Yael, a former death camp prisoner, has witnessed too much suffering, and the five wolves tattooed on her arm are a constant reminder of the loved ones she lost. The resistance has given Yael one goal: Win the race and kill Hitler. A survivor of painful human experimentation, Yael has the power to skinshift and must complete her mission by impersonating last year’s only female racer, Adele Wolfe. This deception becomes more difficult when Felix, Adele twin’s brother, and Luka, her former love interest, enter the race and watch Yael’s every move.

But as Yael grows closer to the other competitors, can she bring herself to be as ruthless as she needs to be to avoid discovery and complete her mission?

Book Review: The Serpent King by Jeff Zentner


Even though it started out a bit slow, this book was a great debut novel from Zentner.  There were many lessons in stereotypes and judging people that I think the readers can learn from.  The main character, Dill, has a last name that is infamous where he lives, and he can’t shake it.  I endured this type of problem when I was growing up.  I had to work hard at my reputation to shake the negative connotation with my last name.  There were some wonderful and funny moments between the main characters, Dill, Lydia, and Travis.  Unfortunately, there were also some devastating and sad moments too.  Dill and Travis don’t have the best home life and have dads that are jerks.  I gave this 4 stars instead of 5 because like I mentioned it is a bit slow at the beginning but also that the author didn’t explain somehow in his story that not all Christians act like the ones he portrays in his book.  The best part about this book, however, is the theme that no matter your income, looks, popularity, or home life, you CAN change your life for the better.  There is hope if you have the courage.  I recommend this book for teens (and adults) who feel trapped and depressed of what their future may hold.  The Serpent King will show you that it is okay to go after your dreams.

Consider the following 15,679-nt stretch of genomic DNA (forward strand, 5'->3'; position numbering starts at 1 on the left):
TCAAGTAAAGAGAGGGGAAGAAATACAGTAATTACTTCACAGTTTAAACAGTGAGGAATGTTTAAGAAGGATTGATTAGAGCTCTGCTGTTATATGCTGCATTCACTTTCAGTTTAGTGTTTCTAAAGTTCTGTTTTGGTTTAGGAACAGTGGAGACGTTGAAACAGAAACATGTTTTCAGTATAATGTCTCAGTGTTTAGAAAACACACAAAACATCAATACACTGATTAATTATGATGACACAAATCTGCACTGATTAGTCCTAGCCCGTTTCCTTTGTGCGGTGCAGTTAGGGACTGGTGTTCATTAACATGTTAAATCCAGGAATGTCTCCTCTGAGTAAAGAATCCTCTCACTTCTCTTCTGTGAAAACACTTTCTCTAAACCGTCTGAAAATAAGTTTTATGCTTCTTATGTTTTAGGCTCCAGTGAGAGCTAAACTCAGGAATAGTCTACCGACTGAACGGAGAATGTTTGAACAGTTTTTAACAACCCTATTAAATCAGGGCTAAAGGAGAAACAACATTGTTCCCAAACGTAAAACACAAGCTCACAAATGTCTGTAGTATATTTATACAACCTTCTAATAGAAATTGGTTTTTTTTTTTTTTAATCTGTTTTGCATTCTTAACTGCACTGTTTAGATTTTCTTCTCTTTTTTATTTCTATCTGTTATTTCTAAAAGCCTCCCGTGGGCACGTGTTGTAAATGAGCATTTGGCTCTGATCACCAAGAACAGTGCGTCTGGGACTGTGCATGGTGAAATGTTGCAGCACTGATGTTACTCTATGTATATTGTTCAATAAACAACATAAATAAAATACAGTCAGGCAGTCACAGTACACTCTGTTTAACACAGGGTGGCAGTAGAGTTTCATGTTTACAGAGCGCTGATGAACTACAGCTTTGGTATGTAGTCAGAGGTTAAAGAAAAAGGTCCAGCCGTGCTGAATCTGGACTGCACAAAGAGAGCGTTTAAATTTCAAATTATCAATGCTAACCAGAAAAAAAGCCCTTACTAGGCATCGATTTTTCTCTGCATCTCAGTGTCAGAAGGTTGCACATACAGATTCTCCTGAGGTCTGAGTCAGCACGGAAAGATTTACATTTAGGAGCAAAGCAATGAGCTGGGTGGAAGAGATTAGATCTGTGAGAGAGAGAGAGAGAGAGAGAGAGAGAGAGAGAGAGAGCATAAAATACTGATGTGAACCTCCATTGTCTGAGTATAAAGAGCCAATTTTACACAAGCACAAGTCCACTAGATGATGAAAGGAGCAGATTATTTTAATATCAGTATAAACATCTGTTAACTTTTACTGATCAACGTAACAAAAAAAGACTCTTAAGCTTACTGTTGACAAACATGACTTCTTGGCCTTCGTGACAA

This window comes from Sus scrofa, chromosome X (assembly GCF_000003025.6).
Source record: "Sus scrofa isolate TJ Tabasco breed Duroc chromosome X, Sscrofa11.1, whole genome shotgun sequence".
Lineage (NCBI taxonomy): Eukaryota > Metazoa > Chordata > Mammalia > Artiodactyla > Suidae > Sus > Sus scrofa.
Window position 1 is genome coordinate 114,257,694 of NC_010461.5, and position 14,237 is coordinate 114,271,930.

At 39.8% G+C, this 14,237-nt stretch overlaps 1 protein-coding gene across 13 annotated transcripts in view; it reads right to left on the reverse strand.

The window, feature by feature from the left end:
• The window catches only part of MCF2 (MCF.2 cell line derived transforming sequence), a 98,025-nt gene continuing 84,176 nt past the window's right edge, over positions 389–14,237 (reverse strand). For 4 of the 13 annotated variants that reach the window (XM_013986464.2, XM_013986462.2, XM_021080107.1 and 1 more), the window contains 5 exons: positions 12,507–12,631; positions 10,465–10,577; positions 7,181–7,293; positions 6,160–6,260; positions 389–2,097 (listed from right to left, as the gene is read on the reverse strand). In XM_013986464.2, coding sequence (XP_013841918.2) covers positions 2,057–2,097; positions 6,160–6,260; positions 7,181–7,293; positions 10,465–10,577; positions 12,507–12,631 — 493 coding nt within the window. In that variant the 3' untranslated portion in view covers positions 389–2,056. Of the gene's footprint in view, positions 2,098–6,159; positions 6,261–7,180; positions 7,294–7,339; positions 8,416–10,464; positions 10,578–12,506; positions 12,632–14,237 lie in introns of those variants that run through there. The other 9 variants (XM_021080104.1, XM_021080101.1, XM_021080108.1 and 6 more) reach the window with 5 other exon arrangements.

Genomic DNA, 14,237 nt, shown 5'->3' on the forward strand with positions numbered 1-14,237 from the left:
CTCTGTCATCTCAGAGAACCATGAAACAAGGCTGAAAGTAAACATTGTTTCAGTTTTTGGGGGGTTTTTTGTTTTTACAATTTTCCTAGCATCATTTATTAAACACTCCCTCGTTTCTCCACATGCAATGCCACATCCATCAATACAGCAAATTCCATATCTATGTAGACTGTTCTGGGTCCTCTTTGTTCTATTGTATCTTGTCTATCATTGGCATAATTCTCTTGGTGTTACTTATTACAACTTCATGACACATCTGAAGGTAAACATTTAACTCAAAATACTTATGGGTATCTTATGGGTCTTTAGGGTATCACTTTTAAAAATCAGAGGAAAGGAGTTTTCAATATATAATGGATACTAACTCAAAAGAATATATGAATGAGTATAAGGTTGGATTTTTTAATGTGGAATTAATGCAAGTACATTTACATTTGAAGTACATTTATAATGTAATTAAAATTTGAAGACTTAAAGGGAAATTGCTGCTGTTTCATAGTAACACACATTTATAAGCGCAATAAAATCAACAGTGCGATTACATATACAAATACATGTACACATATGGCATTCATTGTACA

Book Review: Every Exquisite Thing by Matthew Quick


4.5 stars out of 5

I received an advanced copy of this book from Netgalley in exchange for an honest review.

I was very excited to read this book and I was not disappointed! This book captured me from page one. It is about a girl, Nanette, who is a star soccer player, has lots of friends, but feels like an outsider.  Eventually, through a series of events, she does become an outsider and ridiculed by her peers.  Nanette is given a rare book to read by one of her teachers and she becomes obsessed with the story.  She meets the author and other fans of the book which become her new friends.  I LOVE books that are about characters who love books!